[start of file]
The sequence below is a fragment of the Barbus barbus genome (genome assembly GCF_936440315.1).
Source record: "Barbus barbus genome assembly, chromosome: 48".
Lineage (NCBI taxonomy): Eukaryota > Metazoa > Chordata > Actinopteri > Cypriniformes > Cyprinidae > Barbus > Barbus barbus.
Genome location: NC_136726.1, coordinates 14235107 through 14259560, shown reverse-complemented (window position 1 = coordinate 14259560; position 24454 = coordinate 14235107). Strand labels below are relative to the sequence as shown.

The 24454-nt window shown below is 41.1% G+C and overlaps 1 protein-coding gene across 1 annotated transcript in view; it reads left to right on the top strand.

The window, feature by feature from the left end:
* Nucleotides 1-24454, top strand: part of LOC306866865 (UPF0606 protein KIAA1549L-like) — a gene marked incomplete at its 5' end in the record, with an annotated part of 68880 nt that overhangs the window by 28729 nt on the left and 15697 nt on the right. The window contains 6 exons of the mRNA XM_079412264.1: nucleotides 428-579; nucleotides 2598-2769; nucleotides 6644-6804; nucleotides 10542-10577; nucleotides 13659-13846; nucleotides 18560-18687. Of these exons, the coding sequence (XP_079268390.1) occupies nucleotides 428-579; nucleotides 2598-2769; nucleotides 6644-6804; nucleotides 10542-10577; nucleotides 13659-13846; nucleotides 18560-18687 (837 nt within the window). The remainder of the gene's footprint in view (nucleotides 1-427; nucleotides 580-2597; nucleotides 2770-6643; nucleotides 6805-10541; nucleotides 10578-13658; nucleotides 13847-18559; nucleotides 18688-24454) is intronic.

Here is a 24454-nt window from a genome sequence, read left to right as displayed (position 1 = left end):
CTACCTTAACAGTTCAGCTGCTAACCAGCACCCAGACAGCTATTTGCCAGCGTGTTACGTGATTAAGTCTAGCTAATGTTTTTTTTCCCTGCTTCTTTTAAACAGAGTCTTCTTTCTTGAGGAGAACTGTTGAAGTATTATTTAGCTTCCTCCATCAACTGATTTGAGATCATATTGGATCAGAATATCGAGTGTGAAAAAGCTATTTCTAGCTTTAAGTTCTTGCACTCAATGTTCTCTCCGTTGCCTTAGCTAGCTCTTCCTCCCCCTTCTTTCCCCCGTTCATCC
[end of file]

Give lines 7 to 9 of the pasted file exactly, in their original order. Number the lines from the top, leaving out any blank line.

* Nucleotides 1-24454, top strand: part of LOC306866865 (UPF0606 protein KIAA1549L-like) — a gene marked incomplete at its 5' end in the record, with an annotated part of 68880 nt that overhangs the window by 28729 nt on the left and 15697 nt on the right. The window contains 6 exons of the mRNA XM_079412264.1: nucleotides 428-579; nucleotides 2598-2769; nucleotides 6644-6804; nucleotides 10542-10577; nucleotides 13659-13846; nucleotides 18560-18687. Of these exons, the coding sequence (XP_079268390.1) occupies nucleotides 428-579; nucleotides 2598-2769; nucleotides 6644-6804; nucleotides 10542-10577; nucleotides 13659-13846; nucleotides 18560-18687 (837 nt within the window). The remainder of the gene's footprint in view (nucleotides 1-427; nucleotides 580-2597; nucleotides 2770-6643; nucleotides 6805-10541; nucleotides 10578-13658; nucleotides 13847-18559; nucleotides 18688-24454) is intronic.

Here is a 24454-nt window from a genome sequence, read left to right as displayed (position 1 = left end):
CTACCTTAACAGTTCAGCTGCTAACCAGCACCCAGACAGCTATTTGCCAGCGTGTTACGTGATTAAGTCTAGCTAATGTTTTTTTTCCCTGCTTCTTTTAAACAGAGTCTTCTTTCTTGAGGAGAACTGTTGAAGTATTATTTAGCTTCCTCCATCAACTGATTTGAGATCATATTGGATCAGAATATCGAGTGTGAAAAAGCTATTTCTAGCTTTAAGTTCTTGCACTCAATGTTCTCTCCGTTGCCTTAGCTAGCTCTTCCTCCCCCTTCTTTCCCCCGTTCATCC